Take your #healingjourney to the next level

Ever wondered why certain people in your life set you off and press all your buttons?  Could be that they exhibit passive-aggressive tendencies.   Let’s look at how we can have conversations that build a stronger relationship instead of letting misplaced anger get in the way.

Have you ever noticed that someone is consistently making sarcastic remarks? Do you have a friend who is often “forgetting” to do something they agreed to do for you? Is someone avoiding you? Did you find a “nice” note reminding you to clean that spoon you used to stir your coffee in the morning? Is your friend pouting, but not speaking about the source of the problem? It’s possible that they are exhibiting passive-aggressive behavior.

When people are not forthcoming about their anger, they may resort to strategies that passively express their anger without having a real conversation. Often, this is because they have been taught that expressing anger is not okay. They hold a belief that it’s not acceptable for them to express their wants and needs. Instead, they choose strategies that allow them to express anger without having to confront it head-on. They leave little reminder notes. They pout. It may be obvious that they’re avoiding you. They try and show they’re upset, but they want to be able to continue to deny anything is wrong if confronted.

So, how do you deal with a passive-aggressive person?


1. Check Your Personal Bias

Before jumping to the conclusion that someone is upset and displaying passive-aggressive behavior, it’s a good idea to make sure that you’re not jumping the gun. Did the other person really forget to complete that task out of spite or did they simply make an honest mistake? Could you be taking their behavior too personally?

If you determine that you’re not over-reacting, what will you do next?

2. Start a Conversation

You may need to be the one to start a conversation about the problem. Before you get there, notice how you’re feeling and how you feel in the presence of the other person. Make sure that you’re clear about what you’re feeling and why. Are you hurt that they’re avoiding you? Do you feel upset that they didn’t complete a task? Are you frustrated that they are communicating with sarcasm instead of having an open discussion about what’s bothering them? This can be important information to bring to the table in a frank discussion. Also, naming these feelings can help you to manage them and keep cool while engaging in a possibly difficult conversation.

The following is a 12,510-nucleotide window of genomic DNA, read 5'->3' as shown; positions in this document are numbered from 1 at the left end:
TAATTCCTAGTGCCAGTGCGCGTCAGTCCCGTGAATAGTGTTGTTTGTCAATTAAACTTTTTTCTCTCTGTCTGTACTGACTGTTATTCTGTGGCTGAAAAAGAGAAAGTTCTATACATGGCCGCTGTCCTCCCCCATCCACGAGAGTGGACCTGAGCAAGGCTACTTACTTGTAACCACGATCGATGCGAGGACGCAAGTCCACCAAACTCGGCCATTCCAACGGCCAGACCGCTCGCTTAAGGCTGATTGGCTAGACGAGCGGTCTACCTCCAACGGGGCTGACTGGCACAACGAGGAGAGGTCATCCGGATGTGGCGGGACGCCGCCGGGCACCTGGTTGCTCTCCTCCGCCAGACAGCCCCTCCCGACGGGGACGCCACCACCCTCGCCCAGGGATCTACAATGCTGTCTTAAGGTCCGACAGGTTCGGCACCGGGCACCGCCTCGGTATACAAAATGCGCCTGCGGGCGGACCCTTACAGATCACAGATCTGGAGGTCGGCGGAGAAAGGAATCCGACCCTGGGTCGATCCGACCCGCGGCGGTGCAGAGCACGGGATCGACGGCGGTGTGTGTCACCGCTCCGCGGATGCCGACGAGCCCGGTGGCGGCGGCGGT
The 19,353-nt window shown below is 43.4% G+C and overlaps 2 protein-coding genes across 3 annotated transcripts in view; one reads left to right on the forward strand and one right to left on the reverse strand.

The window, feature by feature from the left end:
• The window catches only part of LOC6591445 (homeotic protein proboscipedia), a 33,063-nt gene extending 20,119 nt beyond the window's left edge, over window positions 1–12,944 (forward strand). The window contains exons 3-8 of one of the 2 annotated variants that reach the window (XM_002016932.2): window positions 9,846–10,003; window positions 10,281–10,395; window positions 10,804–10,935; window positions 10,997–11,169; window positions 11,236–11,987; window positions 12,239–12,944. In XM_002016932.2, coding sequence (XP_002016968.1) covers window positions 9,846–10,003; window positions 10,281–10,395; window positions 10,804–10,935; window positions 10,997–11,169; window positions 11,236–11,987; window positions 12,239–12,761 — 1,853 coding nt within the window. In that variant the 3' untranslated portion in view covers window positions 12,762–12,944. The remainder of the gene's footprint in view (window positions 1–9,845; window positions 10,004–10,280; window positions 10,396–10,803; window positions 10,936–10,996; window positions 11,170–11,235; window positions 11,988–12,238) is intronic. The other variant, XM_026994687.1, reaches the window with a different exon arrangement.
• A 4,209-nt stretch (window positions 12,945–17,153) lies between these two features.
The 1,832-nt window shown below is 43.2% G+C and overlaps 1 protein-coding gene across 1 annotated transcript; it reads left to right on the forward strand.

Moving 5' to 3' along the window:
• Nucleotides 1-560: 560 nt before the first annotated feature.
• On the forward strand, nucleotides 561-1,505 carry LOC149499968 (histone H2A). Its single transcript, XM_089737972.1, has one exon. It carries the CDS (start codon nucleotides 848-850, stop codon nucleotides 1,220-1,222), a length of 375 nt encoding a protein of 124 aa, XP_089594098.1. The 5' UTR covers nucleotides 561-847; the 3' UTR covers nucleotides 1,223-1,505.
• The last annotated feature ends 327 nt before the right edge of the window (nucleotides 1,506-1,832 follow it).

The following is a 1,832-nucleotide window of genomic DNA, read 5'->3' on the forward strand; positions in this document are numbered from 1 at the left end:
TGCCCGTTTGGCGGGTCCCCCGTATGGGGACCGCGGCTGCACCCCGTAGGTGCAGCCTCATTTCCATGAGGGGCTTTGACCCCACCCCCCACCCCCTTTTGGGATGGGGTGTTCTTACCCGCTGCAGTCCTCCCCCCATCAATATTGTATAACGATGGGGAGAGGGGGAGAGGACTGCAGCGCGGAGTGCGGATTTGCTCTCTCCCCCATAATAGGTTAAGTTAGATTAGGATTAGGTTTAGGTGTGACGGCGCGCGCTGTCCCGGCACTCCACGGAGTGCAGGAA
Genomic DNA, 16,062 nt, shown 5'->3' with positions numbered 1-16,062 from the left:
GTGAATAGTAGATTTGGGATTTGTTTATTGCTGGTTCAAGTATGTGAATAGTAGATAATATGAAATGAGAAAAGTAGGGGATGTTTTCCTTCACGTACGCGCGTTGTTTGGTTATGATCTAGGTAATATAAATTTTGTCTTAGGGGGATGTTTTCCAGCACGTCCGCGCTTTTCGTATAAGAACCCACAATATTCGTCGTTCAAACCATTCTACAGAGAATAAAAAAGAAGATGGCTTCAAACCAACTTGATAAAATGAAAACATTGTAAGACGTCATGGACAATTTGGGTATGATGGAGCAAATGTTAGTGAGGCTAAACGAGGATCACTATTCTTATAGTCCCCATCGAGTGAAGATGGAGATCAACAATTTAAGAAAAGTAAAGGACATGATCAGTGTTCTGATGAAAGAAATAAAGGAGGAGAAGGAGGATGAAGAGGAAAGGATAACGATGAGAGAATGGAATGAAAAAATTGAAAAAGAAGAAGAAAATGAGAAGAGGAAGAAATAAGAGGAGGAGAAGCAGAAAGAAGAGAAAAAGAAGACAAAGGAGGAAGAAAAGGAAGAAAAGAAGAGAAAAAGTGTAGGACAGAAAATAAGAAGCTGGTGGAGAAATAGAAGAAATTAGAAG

3. Ask About a Specific Behavior

When you’re clear about how you feel, start a conversation about a specific issue with the other person. Ask them directly about the issue by saying something like, “I noticed that you left the room when I entered yesterday. Is there something going on that you’d like to talk about?” It’s important that you’re specific and clear, while showing compassion. It’s very hard to open up and be vulnerable with someone who is angrily speaking in an accusatory tone.

4. Talk About Impact

When entering these kinds of conversations, use statements about yourself to talk about the impact of their behavior. This can be helpful because these statements will show how you’re feeling without blaming your feelings on anyone else. Starting your sentences with “I” instead of “you” is usually a good practice. Another effective strategy is to make statements like, “When you [insert their behavior here], I feel [insert your feelings here].” Conversely, statements using words such as “always” and “never”, especially when they’re about the other person, can sound accusatory. For example, “You never understand what I’m trying to say!” is not a helpful statement.

5. Acknowledge Feelings

During your conversation, try to get the other person to acknowledge their feelings of frustration. If they feel safe enough and supported enough, they may open up. Whatever they are feeling, it’s important to show you’re listening and validate their feelings, even if they don’t seem appropriate to the situation. This will help you have a more open and honest discussion.

6. Talk About the Future

Move the discussion towards a future where you are acting as a team. If things don’t seem to be running smoothly, talk about what you will do differently next time, rather than dwelling on what went wrong last time. This helps avoid steering the conversation towards blame. Here, using “we” can be helpful in fostering a sense that you can work together to solve this issue.

6 steps to dealing with passive aggressive people | passive aggression | sarcastic people | strong relationships

The BONUS 7th Step

Build effective personal boundaries!  Check out our free Introduction to Personal Boundaries e-course.


In the end, it’s important to clearly and directly ask the passive-aggressive person about their feelings. Leave space in the conversation for the person to reply honestly without being judged and validate their feelings. Communicate the impact that their behavior is having on you using “I” statements and look to the future with “we” statements. It’s possible to start a safe and supportive dialogue with someone who has difficulties expressing anger. In this way, you have an opportunity to strengthen your relationship with improved communication.

Inform and Empower others...Share on FacebookShare on Google+Tweet about this on TwitterShare on LinkedInShare on RedditPin on PinterestShare on TumblrShare on StumbleUponEmail this to someone

Leave a Reply

Your email address will not be published.